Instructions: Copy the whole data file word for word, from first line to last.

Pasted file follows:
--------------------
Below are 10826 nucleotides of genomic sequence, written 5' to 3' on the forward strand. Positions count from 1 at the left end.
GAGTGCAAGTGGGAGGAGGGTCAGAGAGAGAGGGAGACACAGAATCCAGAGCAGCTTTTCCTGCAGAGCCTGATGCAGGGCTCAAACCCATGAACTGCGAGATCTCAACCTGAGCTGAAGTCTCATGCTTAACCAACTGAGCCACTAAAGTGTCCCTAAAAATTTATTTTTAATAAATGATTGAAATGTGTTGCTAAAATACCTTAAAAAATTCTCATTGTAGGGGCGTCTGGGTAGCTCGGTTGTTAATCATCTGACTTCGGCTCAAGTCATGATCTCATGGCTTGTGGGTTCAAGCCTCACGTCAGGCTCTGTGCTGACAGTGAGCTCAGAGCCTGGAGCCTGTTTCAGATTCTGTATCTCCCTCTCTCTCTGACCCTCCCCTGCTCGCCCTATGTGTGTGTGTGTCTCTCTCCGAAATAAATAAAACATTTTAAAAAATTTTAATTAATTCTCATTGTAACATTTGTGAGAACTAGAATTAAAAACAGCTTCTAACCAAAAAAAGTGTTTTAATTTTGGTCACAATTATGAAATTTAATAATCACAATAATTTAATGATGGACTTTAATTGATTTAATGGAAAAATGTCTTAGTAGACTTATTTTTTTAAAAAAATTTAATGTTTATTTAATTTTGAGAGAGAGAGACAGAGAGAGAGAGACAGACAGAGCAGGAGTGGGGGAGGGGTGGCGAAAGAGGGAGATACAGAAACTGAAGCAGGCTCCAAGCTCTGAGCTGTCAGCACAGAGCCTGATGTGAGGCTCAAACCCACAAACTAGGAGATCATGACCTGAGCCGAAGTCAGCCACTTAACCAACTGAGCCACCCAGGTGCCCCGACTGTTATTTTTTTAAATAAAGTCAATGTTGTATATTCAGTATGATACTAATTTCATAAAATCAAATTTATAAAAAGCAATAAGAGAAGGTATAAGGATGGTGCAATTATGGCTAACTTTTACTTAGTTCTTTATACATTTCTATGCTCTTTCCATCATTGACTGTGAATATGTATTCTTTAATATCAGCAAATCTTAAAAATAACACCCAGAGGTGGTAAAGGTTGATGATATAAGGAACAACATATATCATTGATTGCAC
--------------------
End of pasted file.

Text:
Below are 10826 nucleotides of genomic sequence, written 5' to 3' on the forward strand. Positions count from 1 at the left end.
GAGTGCAAGTGGGAGGAGGGTCAGAGAGAGAGGGAGACACAGAATCCAGAGCAGCTTTTCCTGCAGAGCCTGATGCAGGGCTCAAACCCATGAACTGCGAGATCTCAACCTGAGCTGAAGTCTCATGCTTAACCAACTGAGCCACTAAAGTGTCCCTAAAAATTTATTTTTAATAAATGATTGAAATGTGTTGCTAAAATACCTTAAAAAATTCTCATTGTAGGGGCGTCTGGGTAGCTCGGTTGTTAATCATCTGACTTCGGCTCAAGTCATGATCTCATGGCTTGTGGGTTCAAGCCTCACGTCAGGCTCTGTGCTGACAGTGAGCTCAGAGCCTGGAGCCTGTTTCAGATTCTGTATCTCCCTCTCTCTCTGACCCTCCCCTGCTCGCCCTATGTGTGTGTGTGTCTCTCTCCGAAATAAATAAAACATTTTAAAAAATTTTAATTAATTCTCATTGTAACATTTGTGAGAACTAGAATTAAAAACAGCTTCTAACCAAAAAAAGTGTTTTAATTTTGGTCACAATTATGAAATTTAATAATCACAATAATTTAATGATGGACTTTAATTGATTTAATGGAAAAATGTCTTAGTAGACTTATTTTTTTAAAAAAATTTAATGTTTATTTAATTTTGAGAGAGAGAGACAGAGAGAGAGAGACAGACAGAGCAGGAGTGGGGGAGGGGTGGCGAAAGAGGGAGATACAGAAACTGAAGCAGGCTCCAAGCTCTGAGCTGTCAGCACAGAGCCTGATGTGAGGCTCAAACCCACAAACTAGGAGATCATGACCTGAGCCGAAGTCAGCCACTTAACCAACTGAGCCACCCAGGTGCCCCGACTGTTATTTTTTTAAATAAAGTCAATGTTGTATATTCAGTATGATACTAATTTCATAAAATCAAATTTATAAAAAGCAATAAGAGAAGGTATAAGGATGGTGCAATTATGGCTAACTTTTACTTAGTTCTTTATACATTTCTATGCTCTTTCCATCATTGACTGTGAATATGTATTCTTTAATATCAGCAAATCTTAAAAATAACACCCAGAGGTGGTAAAGGTTGATGATATAAGGAACAACATATATCATTGATTGCAC